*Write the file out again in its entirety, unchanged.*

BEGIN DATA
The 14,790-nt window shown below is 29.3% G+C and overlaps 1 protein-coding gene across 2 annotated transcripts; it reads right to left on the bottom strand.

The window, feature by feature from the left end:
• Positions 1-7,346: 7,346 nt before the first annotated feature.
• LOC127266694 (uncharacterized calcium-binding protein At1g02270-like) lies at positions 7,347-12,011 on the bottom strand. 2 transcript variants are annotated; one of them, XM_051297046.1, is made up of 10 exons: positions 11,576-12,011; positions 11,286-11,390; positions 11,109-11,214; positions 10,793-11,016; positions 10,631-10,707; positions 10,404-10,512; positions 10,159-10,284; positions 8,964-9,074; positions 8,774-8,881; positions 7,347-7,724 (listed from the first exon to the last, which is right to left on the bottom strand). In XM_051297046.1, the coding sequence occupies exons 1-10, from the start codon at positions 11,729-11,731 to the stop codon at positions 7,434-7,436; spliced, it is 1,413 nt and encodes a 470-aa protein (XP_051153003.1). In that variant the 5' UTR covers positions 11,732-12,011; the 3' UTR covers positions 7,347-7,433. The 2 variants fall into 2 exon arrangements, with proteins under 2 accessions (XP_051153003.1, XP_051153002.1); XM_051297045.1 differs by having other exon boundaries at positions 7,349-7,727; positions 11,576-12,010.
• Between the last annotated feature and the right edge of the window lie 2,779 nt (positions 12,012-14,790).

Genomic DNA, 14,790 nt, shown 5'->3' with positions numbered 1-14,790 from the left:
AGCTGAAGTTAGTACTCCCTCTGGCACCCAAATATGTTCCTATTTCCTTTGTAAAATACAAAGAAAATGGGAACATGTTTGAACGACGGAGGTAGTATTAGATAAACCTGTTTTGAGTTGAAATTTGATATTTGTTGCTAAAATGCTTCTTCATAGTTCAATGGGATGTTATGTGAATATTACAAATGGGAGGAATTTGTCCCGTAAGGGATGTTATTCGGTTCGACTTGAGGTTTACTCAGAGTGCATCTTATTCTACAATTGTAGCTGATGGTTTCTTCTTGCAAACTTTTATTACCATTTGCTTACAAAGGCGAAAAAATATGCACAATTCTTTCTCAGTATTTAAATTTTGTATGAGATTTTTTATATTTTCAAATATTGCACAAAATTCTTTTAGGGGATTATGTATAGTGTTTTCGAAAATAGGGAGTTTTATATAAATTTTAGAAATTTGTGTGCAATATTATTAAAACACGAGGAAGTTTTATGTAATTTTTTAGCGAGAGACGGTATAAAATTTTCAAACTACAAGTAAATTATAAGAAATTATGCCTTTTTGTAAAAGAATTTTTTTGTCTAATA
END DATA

The 14,790-nt window shown below is 29.3% G+C and overlaps 1 protein-coding gene across 2 annotated transcripts; it reads right to left on the bottom strand.

The window, feature by feature from the left end:
• Positions 1-7,346: 7,346 nt before the first annotated feature.
• LOC127266694 (uncharacterized calcium-binding protein At1g02270-like) lies at positions 7,347-12,011 on the bottom strand. 2 transcript variants are annotated; one of them, XM_051297046.1, is made up of 10 exons: positions 11,576-12,011; positions 11,286-11,390; positions 11,109-11,214; positions 10,793-11,016; positions 10,631-10,707; positions 10,404-10,512; positions 10,159-10,284; positions 8,964-9,074; positions 8,774-8,881; positions 7,347-7,724 (listed from the first exon to the last, which is right to left on the bottom strand). In XM_051297046.1, the coding sequence occupies exons 1-10, from the start codon at positions 11,729-11,731 to the stop codon at positions 7,434-7,436; spliced, it is 1,413 nt and encodes a 470-aa protein (XP_051153003.1). In that variant the 5' UTR covers positions 11,732-12,011; the 3' UTR covers positions 7,347-7,433. The 2 variants fall into 2 exon arrangements, with proteins under 2 accessions (XP_051153003.1, XP_051153002.1); XM_051297045.1 differs by having other exon boundaries at positions 7,349-7,727; positions 11,576-12,010.
• Between the last annotated feature and the right edge of the window lie 2,779 nt (positions 12,012-14,790).

Genomic DNA, 14,790 nt, shown 5'->3' with positions numbered 1-14,790 from the left:
AGCTGAAGTTAGTACTCCCTCTGGCACCCAAATATGTTCCTATTTCCTTTGTAAAATACAAAGAAAATGGGAACATGTTTGAACGACGGAGGTAGTATTAGATAAACCTGTTTTGAGTTGAAATTTGATATTTGTTGCTAAAATGCTTCTTCATAGTTCAATGGGATGTTATGTGAATATTACAAATGGGAGGAATTTGTCCCGTAAGGGATGTTATTCGGTTCGACTTGAGGTTTACTCAGAGTGCATCTTATTCTACAATTGTAGCTGATGGTTTCTTCTTGCAAACTTTTATTACCATTTGCTTACAAAGGCGAAAAAATATGCACAATTCTTTCTCAGTATTTAAATTTTGTATGAGATTTTTTATATTTTCAAATATTGCACAAAATTCTTTTAGGGGATTATGTATAGTGTTTTCGAAAATAGGGAGTTTTATATAAATTTTAGAAATTTGTGTGCAATATTATTAAAACACGAGGAAGTTTTATGTAATTTTTTAGCGAGAGACGGTATAAAATTTTCAAACTACAAGTAAATTATAAGAAATTATGCCTTTTTGTAAAAGAATTTTTTTGTCTAATA